For several years, I have been working with Tessera Design on virtually every product that leaves my office – proposals, reports, and PowerPoint presentations. I find that Tessera’s customized designs elevate my presentations. Through the artwork and formatting, a consistent theme and message are created and conveyed. It’s a big plus.

This format helped me present a potentially touchy analysis of Milwaukee’s shelter system. Created by Tessera in 2010, the design had the effect of conveying that the system was itself embarking on a path of self-improvement.

At the front door1The theme was repeated with the presentations slides, reinforcing the notion that the purpose of the analysis was to drive process improvements rather than criticize.

At the front door2One of my favorite slide formats was put together for a presentation to WISCAP (2012) on developing Neighborhood Revitalization Strategy Area (NRSA) Plans. The NRSA designation is a creation of the U.S. Department of Housing and Urban Development that enables a local government to use federal funding much more flexibly in accordance with a plan developed collaboratively with neighborhood residents, business, and other stakeholders. It sounds like a dry, boring process but it’s actually terrific fun. A good NRSA has a lot of community involvement, a lot of people who love their neighborhood come together to make it better.

What better than a beautiful fall scene to make people see the promise of a NRSA?

NRSA1

Can’t you just see the neighbors out raking leaves and hear kids playing basketball in the background? The companion format for this gave just a thread of the same feel.

NRSA2

These are just two examples of many customized looks created by Tessera Design. They are offered here just to spark your thinking about what extra could be added to your PowerPoint. How can you make your PowerPoint pop? How can you separate yourself and your important project from the ‘ho-hum’ of PowerPoint presentations.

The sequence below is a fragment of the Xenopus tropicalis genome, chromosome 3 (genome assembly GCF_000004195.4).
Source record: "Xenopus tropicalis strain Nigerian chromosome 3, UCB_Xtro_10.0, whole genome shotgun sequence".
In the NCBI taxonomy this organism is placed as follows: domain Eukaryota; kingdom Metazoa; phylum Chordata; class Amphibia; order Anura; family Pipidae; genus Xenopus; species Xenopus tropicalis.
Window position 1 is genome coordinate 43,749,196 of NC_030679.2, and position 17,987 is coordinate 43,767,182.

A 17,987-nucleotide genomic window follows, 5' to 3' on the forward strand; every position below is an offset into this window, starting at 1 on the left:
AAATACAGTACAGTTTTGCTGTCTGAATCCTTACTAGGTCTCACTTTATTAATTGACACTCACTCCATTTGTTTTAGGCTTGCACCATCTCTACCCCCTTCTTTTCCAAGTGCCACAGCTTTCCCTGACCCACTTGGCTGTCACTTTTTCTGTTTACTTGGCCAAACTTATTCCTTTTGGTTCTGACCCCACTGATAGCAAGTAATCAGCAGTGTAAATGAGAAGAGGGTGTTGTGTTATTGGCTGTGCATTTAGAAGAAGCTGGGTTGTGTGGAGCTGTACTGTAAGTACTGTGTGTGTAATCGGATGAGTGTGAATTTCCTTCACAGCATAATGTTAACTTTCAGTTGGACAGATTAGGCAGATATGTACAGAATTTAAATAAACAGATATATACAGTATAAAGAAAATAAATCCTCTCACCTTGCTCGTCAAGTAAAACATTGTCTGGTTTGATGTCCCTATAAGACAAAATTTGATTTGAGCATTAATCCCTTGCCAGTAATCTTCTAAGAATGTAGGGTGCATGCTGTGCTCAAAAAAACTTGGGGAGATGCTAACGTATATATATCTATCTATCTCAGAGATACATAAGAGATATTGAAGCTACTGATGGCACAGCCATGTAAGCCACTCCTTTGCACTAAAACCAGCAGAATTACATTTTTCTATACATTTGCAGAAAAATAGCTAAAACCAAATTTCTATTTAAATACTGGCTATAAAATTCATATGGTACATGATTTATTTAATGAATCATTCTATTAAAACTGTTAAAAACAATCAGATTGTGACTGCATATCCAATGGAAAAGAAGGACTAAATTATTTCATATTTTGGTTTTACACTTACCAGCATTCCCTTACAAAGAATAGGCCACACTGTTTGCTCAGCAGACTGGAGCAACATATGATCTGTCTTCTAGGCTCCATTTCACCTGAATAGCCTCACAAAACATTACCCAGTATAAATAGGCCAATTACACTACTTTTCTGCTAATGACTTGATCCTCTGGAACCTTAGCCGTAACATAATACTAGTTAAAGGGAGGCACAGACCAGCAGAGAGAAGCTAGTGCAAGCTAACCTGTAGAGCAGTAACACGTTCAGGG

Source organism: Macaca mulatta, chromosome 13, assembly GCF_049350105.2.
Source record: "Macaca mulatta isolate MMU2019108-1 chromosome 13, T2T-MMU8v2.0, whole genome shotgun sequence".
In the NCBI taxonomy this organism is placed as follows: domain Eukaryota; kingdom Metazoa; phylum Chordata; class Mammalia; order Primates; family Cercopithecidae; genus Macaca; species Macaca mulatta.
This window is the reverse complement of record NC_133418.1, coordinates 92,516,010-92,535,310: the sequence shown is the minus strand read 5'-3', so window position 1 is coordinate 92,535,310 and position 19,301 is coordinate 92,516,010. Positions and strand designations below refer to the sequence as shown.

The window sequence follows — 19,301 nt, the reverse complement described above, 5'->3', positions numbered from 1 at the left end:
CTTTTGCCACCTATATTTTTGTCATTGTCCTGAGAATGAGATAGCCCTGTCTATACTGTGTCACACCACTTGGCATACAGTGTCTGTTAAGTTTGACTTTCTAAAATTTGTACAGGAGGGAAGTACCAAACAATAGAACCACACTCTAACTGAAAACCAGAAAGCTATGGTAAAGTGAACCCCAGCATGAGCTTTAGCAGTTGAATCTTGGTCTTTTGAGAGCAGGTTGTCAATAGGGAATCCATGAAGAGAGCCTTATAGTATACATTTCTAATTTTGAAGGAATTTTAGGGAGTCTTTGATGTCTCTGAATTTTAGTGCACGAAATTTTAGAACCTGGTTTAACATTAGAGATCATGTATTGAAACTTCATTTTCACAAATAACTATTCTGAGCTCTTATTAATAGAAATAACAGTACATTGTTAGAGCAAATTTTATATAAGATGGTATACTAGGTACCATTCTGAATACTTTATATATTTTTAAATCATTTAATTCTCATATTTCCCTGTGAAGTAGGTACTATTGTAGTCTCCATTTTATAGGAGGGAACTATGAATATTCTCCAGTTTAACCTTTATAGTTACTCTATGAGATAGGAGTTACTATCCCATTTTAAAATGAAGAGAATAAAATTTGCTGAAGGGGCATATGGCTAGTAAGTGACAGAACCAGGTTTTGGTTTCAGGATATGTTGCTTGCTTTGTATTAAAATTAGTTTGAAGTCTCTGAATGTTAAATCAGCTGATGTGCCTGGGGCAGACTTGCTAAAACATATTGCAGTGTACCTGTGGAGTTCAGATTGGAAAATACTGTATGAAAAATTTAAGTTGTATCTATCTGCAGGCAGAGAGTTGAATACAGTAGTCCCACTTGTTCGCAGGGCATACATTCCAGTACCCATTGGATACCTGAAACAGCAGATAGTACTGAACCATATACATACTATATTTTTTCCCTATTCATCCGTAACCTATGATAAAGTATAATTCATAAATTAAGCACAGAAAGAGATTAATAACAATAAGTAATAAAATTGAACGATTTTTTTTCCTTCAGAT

This is one way. No singing ducks or interactive surveys. Just good, clear information presented in a new, interesting way.


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Tell a Good Story

Last week, it hit me.  What I like to hear from a speaker is a good story.

I had the opportunity to attend the Wisconsin Commercial Real Estate Women’s (WCREW) Annual Awards Dinner.  There, I listened to a dozen award winners thank WCREW; and then thank their funders, family, friends, neighbors, the beat cop and the mailman.  Well, you get the idea.  It was yawn, triple yawn.

Then Howard Snyder from the Northwest Side Community Development Corporation (CDC) went to the podium to accept an award for Villard Square, the city’s first grandfamily housing development with a new City of Milwaukee library on the first floor.  (Full disclosure: we’re related.)

In the space of two minutes, he told four stories.  First, he recognized the City Housing Authority for the award it had just won for the renovation of West Lawn, noting that he worked there for six years as a youth worker and loved driving by and seeing how beautiful it was now.  Then, he noted that it took eight years for the neighborhood’s demands for a new Villard Library to be realized and talked about how happy he was when he looked in the window of the new library and saw a father reading to his daughter.  Then he told the crowd that every Saturday he takes his granddaughter to the library to check out books and puppets.  And he closed by saying that the event organizers asked him to speak about what he was proud of.  So he did.